Discovery Fit & Health
Who doesn't like to be happy? Few would argue, after all, that sadness is the preferable human condition (actually, would anyone argue that?). But what accounts for happiness? It's a more complicated question than it seems, because first you have to try to define happiness, which is impossible, because the word means different things to different people. For some, money is the source of all happiness; for others, love; and for still others peace of mind -- regardless of one's financial or romantic status -- may be the pinnacle of happiness. And those are just a few of the things in which our species finds what it calls "happiness."
It turns out, though, that while all of the above, and more, may account for happiness, there may also be a capacity for the mental state that is heritable. Happiness might just be in our DNA, at least that's what some studies hint at in their findings. One study looked at 1,000 pairs of adolescent twins and found somewhere around 33 percent of different peoples' happiness was heritable. Another study done in London tried to get a closer look at what particular genes might be responsible for trying to pass on happiness. The researchers targeted a gene that's in charge of shuttling serotonin messages in the body. Serotonin is important to mood regulation, so genes that help it work optimally are important when you're trying to find genetic happiness clues. People have two alleles (or versions) of the serotonin-transporter gene -- two short and two long alleles, or one of each. The long alleles pack a bigger serotonin-transport punch, and the study found that adolescents with two long alleles were 17 percent more likely to describe themselves as "very satisfied" than those who didn't have any long alleles. Similarly, those with one long allele were 8 percent more likely to achieve that level of satisfaction [source: The Economist].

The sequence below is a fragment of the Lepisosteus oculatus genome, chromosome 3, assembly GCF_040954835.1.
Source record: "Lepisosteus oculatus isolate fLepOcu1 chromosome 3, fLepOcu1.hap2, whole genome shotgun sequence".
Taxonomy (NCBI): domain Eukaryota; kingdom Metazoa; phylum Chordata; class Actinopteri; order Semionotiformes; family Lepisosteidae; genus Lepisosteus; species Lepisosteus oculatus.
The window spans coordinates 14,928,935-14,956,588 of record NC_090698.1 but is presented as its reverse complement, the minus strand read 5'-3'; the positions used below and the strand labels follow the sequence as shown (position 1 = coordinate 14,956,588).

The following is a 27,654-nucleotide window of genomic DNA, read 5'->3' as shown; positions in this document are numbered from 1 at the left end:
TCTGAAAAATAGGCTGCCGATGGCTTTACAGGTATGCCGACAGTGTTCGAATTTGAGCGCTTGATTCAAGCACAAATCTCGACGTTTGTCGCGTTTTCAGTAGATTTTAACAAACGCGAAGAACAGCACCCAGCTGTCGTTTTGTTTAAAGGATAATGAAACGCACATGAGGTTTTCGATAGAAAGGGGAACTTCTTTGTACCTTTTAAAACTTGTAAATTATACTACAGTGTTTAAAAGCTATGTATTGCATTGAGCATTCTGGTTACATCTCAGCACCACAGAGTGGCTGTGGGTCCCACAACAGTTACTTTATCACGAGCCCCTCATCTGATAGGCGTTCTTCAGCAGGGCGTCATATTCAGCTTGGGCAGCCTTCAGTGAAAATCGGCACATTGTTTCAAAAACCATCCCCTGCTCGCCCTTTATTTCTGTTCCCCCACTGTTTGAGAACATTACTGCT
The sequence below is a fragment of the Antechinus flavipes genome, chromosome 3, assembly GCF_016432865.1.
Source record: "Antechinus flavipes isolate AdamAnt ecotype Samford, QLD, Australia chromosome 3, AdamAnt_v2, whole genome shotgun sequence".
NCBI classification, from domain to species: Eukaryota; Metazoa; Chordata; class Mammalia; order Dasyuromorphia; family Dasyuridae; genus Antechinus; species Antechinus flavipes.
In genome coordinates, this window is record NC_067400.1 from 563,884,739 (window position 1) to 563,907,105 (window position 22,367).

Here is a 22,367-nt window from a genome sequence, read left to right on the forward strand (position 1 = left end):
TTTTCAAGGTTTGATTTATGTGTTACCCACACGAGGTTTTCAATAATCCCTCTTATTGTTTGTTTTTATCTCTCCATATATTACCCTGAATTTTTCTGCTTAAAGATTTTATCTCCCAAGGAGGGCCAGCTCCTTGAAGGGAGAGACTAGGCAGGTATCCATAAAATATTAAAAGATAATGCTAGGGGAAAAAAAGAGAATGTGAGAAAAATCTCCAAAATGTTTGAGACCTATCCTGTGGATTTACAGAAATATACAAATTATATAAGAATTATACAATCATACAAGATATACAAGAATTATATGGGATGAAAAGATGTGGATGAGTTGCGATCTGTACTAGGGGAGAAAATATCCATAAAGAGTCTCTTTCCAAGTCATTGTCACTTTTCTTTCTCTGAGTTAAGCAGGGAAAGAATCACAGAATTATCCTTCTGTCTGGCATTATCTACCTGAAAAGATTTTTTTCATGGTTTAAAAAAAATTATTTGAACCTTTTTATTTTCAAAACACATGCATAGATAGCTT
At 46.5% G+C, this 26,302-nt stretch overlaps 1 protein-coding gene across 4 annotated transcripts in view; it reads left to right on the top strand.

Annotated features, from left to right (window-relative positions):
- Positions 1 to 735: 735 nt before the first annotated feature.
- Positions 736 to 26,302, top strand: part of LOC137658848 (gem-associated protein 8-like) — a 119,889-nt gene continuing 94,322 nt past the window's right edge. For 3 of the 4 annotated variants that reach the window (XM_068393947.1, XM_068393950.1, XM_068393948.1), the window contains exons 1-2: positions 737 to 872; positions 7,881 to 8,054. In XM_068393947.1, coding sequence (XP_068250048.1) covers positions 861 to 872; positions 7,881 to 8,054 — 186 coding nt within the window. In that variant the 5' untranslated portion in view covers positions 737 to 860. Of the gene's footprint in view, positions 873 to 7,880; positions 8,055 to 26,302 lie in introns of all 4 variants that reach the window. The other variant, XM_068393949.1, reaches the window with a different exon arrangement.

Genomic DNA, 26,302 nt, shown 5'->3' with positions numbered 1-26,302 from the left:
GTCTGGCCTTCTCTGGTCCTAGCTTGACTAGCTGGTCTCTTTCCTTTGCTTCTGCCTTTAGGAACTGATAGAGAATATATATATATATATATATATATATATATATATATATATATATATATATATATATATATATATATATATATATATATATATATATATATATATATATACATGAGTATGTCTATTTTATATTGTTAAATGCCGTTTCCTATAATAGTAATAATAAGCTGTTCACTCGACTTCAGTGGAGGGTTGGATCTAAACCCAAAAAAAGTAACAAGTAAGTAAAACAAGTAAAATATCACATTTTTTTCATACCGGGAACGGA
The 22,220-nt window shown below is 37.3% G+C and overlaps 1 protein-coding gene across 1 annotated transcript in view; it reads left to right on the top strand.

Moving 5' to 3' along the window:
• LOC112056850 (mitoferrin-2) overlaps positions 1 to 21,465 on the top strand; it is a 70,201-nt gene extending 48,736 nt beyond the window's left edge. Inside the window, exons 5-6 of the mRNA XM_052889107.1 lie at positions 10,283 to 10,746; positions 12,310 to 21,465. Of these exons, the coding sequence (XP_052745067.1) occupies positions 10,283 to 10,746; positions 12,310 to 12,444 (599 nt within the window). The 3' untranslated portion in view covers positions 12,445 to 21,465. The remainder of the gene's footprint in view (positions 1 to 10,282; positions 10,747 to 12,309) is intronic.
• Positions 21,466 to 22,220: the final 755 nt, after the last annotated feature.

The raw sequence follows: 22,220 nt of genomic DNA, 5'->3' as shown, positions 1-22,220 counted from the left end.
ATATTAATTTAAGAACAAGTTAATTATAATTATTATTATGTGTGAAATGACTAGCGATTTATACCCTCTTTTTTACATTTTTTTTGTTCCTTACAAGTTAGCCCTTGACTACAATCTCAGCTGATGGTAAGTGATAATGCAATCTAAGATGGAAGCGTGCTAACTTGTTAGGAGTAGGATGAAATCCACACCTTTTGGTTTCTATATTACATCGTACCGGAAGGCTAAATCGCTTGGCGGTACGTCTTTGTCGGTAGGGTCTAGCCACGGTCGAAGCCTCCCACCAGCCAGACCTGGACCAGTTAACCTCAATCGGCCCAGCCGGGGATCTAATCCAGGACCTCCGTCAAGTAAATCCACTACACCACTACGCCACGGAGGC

So, who knows? Perhaps some of us are a bit more hard-wired for happiness than others, and while such studies don't conclusively answer what accounts for "half of" human happiness, maybe one day we'll know for certain what accounts for 33 percent.
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